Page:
Caroline pushed Doofus up into the back of the Subaru and climbed in. She’d drive slowly through downtown, grab a double capp and Raspberry Danish at Macy’s and head out to the Fort. It was no surprise to see more For Rent signs then had been on the city streets before she left. It was a surprise to see that the parking lot across from Macy’s had been closed to anyone who wasn’t a customer in the restaurant that abutted the lot. She parked on Cottage and raced into Macy’s for her to-go breakfast. She’d eat at the big ramada in the Fort, then she and Doofus would head off on the urban trail.
Caroline cruised down the slope to the entrance to the Fort and felt her heart jolt. The entrance to the Fort had vanished. A wasteland of bare gouged earth stretched away to the north and south. There was nothing but a sprawl of construction barriers, pipeline, back-hoes and dozers. The trees, the bushes, the wildflowers and grasses were gone.
Caroline pulled over, parked and walked Doofus toward the huge machines. She was about fifty yards into the destruction when Doofus froze. A shadow sprawled against a dozer. Caroline tugged Doofus closer to her, started to walk slowly toward the dark shape and yanked her cell out of her pocket.
“You know better.” Jake’s voice was in Caroline’s mind for the zillionth time. Jake, the cop; Jake, the bad boy; Jake, the ex-husband who’d left her almost five years ago. Jake, the omnipresent. You don’t go near a crime scene. You don’t contaminate the evidence.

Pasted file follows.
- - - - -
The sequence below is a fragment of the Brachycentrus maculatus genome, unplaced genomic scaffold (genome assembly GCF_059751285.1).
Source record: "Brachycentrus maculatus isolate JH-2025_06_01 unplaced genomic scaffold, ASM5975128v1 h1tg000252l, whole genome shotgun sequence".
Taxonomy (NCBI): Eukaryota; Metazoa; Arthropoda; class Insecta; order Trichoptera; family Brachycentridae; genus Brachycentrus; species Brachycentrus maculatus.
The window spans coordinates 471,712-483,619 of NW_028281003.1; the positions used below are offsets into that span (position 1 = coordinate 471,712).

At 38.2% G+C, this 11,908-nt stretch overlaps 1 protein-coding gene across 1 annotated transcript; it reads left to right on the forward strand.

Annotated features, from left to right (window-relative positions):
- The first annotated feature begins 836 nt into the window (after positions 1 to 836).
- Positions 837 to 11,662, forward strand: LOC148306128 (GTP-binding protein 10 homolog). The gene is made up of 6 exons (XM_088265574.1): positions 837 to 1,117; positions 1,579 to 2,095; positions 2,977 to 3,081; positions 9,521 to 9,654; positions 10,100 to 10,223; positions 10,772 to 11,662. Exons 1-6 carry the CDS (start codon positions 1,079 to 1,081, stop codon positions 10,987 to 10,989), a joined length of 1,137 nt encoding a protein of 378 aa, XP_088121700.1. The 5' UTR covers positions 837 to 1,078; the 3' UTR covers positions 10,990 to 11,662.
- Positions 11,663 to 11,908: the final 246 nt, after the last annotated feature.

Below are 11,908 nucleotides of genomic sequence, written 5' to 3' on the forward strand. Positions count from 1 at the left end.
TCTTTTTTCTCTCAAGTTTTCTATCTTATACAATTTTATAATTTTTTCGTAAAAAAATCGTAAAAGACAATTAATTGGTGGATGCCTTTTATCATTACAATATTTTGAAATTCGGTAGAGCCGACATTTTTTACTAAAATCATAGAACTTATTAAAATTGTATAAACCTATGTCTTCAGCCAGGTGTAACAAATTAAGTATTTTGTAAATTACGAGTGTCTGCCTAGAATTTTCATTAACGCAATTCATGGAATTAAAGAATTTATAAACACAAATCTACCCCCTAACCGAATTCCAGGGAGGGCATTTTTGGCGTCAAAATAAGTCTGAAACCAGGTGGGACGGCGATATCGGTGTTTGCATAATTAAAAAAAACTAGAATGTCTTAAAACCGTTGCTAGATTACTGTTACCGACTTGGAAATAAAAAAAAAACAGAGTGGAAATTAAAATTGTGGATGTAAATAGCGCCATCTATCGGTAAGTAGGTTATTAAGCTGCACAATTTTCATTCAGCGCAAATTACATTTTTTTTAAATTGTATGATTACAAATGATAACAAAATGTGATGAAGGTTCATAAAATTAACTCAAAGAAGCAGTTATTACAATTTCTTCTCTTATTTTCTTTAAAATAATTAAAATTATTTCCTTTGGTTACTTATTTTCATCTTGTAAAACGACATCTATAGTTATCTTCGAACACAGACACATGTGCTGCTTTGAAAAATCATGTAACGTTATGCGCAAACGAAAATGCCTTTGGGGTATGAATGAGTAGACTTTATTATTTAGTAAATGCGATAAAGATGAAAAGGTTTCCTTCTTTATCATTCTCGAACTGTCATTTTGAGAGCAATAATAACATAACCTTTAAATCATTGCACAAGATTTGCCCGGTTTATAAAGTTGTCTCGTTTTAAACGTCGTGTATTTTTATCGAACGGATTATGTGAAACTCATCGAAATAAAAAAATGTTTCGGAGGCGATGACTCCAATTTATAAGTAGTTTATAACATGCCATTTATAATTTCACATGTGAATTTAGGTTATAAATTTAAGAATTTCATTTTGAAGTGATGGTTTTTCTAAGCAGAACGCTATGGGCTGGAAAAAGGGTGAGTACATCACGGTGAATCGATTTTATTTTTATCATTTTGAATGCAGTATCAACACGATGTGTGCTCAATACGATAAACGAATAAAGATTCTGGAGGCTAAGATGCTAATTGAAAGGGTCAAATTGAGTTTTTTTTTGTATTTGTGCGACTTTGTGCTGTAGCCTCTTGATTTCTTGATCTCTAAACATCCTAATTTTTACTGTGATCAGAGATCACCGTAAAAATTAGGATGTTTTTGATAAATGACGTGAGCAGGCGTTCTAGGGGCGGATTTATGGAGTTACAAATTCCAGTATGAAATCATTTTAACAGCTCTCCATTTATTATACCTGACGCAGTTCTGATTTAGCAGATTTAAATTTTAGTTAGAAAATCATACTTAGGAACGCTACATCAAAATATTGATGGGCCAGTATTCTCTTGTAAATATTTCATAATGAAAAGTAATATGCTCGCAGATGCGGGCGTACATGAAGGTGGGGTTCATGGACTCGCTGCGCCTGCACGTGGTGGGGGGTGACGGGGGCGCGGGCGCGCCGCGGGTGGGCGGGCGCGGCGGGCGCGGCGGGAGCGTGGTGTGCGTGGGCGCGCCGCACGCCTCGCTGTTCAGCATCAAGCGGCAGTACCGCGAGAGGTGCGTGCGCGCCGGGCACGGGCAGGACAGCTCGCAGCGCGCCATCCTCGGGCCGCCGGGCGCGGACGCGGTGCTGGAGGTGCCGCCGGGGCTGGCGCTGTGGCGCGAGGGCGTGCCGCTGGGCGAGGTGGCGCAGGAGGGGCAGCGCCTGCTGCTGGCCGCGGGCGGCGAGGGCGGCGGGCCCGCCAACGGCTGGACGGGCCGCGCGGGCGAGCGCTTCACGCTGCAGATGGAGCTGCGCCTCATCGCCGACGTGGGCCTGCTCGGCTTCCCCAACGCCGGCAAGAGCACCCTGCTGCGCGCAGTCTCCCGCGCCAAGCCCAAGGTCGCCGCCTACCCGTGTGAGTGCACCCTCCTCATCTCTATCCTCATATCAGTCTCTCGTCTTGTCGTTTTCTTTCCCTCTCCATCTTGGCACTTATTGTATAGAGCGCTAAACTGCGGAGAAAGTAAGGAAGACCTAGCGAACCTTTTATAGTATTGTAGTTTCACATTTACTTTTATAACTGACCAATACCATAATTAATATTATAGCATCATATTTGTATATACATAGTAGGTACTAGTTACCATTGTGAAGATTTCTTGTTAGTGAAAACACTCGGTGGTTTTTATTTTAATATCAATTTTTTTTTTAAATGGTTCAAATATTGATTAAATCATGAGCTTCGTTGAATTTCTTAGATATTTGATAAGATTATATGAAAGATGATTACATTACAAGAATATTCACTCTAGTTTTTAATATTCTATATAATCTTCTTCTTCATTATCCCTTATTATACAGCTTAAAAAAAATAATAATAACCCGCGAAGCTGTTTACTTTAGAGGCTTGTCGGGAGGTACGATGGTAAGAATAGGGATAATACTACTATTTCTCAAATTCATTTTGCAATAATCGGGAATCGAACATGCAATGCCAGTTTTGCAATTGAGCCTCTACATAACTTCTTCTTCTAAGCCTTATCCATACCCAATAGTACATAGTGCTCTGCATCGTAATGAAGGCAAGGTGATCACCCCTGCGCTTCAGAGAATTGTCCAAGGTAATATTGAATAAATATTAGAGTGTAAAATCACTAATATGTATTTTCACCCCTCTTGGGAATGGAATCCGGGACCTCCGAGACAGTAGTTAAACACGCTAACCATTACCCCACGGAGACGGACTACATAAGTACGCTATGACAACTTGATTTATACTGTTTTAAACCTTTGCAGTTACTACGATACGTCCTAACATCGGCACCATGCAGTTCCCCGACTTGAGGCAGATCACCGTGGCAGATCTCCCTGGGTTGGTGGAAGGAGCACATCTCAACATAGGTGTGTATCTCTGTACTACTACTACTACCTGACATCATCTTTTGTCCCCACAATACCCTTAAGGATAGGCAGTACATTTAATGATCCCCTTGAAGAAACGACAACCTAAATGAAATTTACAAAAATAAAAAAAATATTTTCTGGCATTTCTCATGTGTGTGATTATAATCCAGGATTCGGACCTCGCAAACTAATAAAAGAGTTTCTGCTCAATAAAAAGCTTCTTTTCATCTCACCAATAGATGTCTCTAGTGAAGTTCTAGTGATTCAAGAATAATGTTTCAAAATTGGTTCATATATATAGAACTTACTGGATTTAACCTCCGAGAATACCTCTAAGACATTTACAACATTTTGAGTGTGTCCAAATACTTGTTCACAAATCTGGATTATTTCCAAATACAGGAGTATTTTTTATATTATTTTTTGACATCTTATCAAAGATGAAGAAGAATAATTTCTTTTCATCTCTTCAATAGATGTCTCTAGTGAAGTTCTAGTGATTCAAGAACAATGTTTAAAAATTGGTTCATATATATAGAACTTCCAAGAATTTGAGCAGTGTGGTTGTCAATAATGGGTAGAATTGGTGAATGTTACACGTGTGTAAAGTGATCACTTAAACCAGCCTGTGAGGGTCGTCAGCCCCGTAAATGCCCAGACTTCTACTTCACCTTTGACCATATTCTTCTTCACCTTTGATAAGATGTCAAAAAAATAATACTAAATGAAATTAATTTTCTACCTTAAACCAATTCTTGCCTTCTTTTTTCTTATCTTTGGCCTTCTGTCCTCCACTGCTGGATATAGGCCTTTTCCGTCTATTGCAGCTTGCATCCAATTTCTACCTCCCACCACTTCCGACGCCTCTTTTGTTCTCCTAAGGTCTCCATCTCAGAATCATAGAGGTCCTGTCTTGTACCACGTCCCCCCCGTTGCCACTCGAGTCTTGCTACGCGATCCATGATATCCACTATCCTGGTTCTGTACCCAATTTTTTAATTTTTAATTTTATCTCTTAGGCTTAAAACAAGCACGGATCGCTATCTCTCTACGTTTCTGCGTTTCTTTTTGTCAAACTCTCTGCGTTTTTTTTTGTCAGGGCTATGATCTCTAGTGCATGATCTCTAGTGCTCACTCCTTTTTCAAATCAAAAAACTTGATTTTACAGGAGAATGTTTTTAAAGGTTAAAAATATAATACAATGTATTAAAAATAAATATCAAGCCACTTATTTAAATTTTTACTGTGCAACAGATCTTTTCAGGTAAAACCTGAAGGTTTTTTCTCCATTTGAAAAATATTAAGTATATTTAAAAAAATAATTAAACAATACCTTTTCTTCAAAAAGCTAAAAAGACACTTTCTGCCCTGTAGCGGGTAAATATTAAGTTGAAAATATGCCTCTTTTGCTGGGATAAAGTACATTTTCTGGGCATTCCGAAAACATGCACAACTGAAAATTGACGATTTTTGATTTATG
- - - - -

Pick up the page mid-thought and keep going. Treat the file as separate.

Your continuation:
She stopped. “Piss off, Jake.” She took a few blurred pictures of the dark shape, the dozer and a trail of footprints, then punched in 911. There was nothing to do but wait and listen to Doofus whine. And try to chase the ghost of the stocky guy with the glacial eyes out of her mind. As usual, anything she did to negotiate with Jake’s ghost resulted in the same stalemate that had ended all their arguments. Jake strolled away with a winner’s grin on his face.
Lozanos was the first cop on the scene. The rookie, Nan Riley walked behind him. “Nice job, Carrie,” Lozanos said. “Jake’s training must have had an effect.” Riley shook her head.